"I don't want to have to sit there and think of what type of gender energy I'm bringing out," Sharry said. "I want to be focused on the task at hand."

A changing dynamic

Leshin said outspoken woman leaders played an important role in her career and life development. Her mother took her to National Organization for Women meetings when she was 5 or 6.

"They were trying to pave the way for people like me to be successful people," said Leshin, who called herself fortunate to have both male and female mentors in her career.

Judith Nitsch, a WPI graduate who founded Boston-based Nitsch Engineering in 1989, said she's absolutely found women are more likely to be interrupted or ignored at a meeting, but she has grown used to male-dominated environments. The male-to-female student ratio at WPI her freshman year in 1971 was 25-to-1.

"Being around boys never really bothered me," she said, describing a male-dominated but supportive environment at WPI. "For every person who was a maybe a problem, there were 99 who were advocates."

Nitsch ended up becoming WPI's first female alumna trustee the same year she founded Nitsch Engineering and now serves on the board of Pennoni Associates, a Philadelphia engineering firm.

Nitsch recalled an instance three years ago when the Pennoni board was about to make a vote without discussion on new corporate officers at the company, where Nitsch is the only female board member. Nitsch noticed all 14 candidates were men, and was the only one to call it a problem.

"I think these are fine candidates, but think of the message you're sending to everyone in your firm," Nitsch recalled saying. "No one had realized that they had done it."

The chairman of the Pennoni board, company founder Chuck Pennoni, has had a close look at changing dynamics on boards through decades of serving as a director. Pennoni, 80, said he's served on 45 public and private boards, and chaired half of them.

"The old adage of the smoke-filled rooms was true. I remember going into a room where it was all men smoking cigars," he said. "Those days are gone. I remember the three-martini lunch days. Those days are gone too."

Diversity has become a goal of boards everywhere, and a dynamic between the genders has changed recently too, Pennoni said.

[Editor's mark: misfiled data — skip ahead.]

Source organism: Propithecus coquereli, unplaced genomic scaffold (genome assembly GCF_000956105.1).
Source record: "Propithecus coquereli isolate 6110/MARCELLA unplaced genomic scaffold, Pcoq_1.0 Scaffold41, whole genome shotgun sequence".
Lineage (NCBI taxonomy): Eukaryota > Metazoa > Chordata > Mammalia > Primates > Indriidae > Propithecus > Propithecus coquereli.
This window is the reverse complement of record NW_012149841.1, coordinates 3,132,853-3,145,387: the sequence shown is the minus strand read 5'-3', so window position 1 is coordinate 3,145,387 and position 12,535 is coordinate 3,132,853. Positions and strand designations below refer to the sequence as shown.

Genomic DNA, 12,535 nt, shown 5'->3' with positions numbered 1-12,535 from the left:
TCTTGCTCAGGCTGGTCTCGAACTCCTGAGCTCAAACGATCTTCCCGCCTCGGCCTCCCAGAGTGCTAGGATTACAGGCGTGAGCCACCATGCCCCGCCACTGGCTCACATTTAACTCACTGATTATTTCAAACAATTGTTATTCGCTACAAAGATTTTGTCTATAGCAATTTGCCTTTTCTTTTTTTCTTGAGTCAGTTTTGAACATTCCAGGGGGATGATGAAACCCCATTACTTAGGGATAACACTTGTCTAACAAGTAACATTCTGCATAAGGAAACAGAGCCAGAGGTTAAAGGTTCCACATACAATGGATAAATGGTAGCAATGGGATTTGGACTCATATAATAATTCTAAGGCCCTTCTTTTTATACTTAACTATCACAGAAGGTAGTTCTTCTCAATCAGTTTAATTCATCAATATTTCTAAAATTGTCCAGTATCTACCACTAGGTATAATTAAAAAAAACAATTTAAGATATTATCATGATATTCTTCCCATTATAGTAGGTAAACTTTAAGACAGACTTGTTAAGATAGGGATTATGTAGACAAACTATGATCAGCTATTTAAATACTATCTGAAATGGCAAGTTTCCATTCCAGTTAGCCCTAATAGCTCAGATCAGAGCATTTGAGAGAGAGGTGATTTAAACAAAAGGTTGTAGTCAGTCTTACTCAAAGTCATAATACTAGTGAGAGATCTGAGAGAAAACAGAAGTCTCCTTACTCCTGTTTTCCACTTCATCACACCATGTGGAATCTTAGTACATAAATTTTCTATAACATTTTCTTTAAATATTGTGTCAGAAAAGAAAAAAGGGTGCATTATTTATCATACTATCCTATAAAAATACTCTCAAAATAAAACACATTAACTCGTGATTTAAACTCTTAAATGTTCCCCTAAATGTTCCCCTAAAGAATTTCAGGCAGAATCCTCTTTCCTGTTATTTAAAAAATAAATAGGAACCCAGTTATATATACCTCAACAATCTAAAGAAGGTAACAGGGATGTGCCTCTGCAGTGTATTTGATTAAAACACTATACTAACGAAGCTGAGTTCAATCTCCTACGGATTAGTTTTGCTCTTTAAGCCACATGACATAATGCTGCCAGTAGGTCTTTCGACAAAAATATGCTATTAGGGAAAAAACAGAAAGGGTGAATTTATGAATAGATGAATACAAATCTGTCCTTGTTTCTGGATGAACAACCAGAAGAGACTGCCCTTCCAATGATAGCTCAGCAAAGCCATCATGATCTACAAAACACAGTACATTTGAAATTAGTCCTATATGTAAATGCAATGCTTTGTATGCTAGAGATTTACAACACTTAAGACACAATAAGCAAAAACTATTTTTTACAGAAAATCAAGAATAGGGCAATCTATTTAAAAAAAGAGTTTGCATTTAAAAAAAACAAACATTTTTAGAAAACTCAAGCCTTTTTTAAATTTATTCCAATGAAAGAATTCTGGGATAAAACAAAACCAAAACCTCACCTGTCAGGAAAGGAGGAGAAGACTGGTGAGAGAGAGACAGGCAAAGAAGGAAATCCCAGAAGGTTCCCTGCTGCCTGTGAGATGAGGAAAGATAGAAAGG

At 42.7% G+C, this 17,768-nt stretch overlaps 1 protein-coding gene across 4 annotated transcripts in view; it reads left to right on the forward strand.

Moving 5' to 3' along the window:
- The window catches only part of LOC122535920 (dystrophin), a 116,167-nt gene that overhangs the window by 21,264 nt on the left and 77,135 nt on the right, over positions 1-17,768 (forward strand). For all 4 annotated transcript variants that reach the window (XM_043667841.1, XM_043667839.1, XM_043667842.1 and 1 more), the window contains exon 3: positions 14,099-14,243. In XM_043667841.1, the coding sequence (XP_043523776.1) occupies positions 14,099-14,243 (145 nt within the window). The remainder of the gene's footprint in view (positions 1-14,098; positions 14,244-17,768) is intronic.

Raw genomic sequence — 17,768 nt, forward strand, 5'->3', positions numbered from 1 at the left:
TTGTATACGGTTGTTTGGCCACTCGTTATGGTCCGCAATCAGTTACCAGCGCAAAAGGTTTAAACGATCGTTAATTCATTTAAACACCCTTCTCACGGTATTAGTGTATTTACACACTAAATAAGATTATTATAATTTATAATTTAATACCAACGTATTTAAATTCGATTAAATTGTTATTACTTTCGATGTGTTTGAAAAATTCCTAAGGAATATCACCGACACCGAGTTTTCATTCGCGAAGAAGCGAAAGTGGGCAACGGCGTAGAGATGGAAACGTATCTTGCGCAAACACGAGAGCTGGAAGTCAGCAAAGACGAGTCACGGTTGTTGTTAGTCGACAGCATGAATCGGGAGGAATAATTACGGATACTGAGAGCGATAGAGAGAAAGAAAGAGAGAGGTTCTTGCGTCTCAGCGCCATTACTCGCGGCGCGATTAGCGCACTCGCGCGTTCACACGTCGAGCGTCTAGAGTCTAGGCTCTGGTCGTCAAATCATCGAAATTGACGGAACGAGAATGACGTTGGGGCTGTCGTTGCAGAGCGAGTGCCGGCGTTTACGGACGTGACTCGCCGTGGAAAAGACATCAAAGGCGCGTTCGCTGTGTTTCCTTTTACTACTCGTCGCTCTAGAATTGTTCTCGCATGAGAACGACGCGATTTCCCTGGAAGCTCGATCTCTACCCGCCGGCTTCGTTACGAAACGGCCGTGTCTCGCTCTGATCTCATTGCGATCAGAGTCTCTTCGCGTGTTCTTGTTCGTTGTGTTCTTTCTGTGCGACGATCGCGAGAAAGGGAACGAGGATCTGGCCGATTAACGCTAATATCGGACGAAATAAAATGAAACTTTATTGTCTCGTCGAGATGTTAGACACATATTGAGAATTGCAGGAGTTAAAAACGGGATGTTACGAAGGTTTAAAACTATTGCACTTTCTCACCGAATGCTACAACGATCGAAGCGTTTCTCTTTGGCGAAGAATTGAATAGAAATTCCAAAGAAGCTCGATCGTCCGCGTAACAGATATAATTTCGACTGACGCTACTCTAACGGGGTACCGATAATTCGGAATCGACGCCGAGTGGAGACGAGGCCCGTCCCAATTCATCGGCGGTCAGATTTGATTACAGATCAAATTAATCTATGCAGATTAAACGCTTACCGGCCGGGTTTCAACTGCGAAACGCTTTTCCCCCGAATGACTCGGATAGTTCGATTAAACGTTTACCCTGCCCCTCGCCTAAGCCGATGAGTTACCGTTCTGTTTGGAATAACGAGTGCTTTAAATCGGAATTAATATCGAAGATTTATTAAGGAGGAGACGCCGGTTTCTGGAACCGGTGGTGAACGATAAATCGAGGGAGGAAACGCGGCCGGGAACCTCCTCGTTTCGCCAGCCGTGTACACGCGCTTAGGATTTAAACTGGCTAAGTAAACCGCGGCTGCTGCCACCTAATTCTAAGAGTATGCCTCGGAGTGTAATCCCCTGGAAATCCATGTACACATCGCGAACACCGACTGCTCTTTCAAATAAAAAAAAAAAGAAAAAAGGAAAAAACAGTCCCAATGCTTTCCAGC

"I have not been on a board in the last 25 years where the discussion of diversity hasn't been significant," he said.

Michael Angelini, chairman at the Worcester law firm Bowditch & Dewey and a member of the Hanover Insurance Group board of directors, said he's seen a major shift in how boards operate in the quarter-century he's served in that role for various organizations.

"There's a high level of consciousness that diversity on boards – diversity in every way – is desirable," said Angelini, who added having a mix of genders, races, cultural backgrounds and competing thoughts benefits an institution.

Angelini, who said he's served on 15 to 20 boards during his career, said boards today are far more about debating and deliberating than they were in the past about rubber-stamping and glad-handing.

"Boards act much more inclusively, much more cooperatively, more much collegiately than they used to," he said. "These are serious jobs with serious responsibilities. It's no longer a club."

At the current rates, the GAO report estimated the gender gap on boards will be erased by around 2065.

Read the entire Boardroom Gap series

Feb. 5 edition

– WBJ's Findings: Women vastly underrepresented in Central Mass. corporate leadership

The Pay Gap: Central Mass. male executives make $1.3M vs. $573K for women

Editorial Opinion: The importance of diversity

– Letter from the Editor: Can't keep doing the same thing and expect different results

Feb. 19 edition

- Feeling Marginalized: Central Mass. businesswomen who've sat in positions of power say they don't get the same automatic credibility as men

Gender Diversity = Profits: Companies with a greater mix of women in leadership perform better

March 5 edition

Narrowing the Boardroom Gap: Financial, legislative and cultural pressures are creating more gender diverse business leadership

The Best Candidate Gets the Job: Diverse candidate pools lead to diverse companies, leading local firms say

Letter from the Editor: Now comes the hard part

Viewpoint Opinion: Women of color need to break the concrete ceiling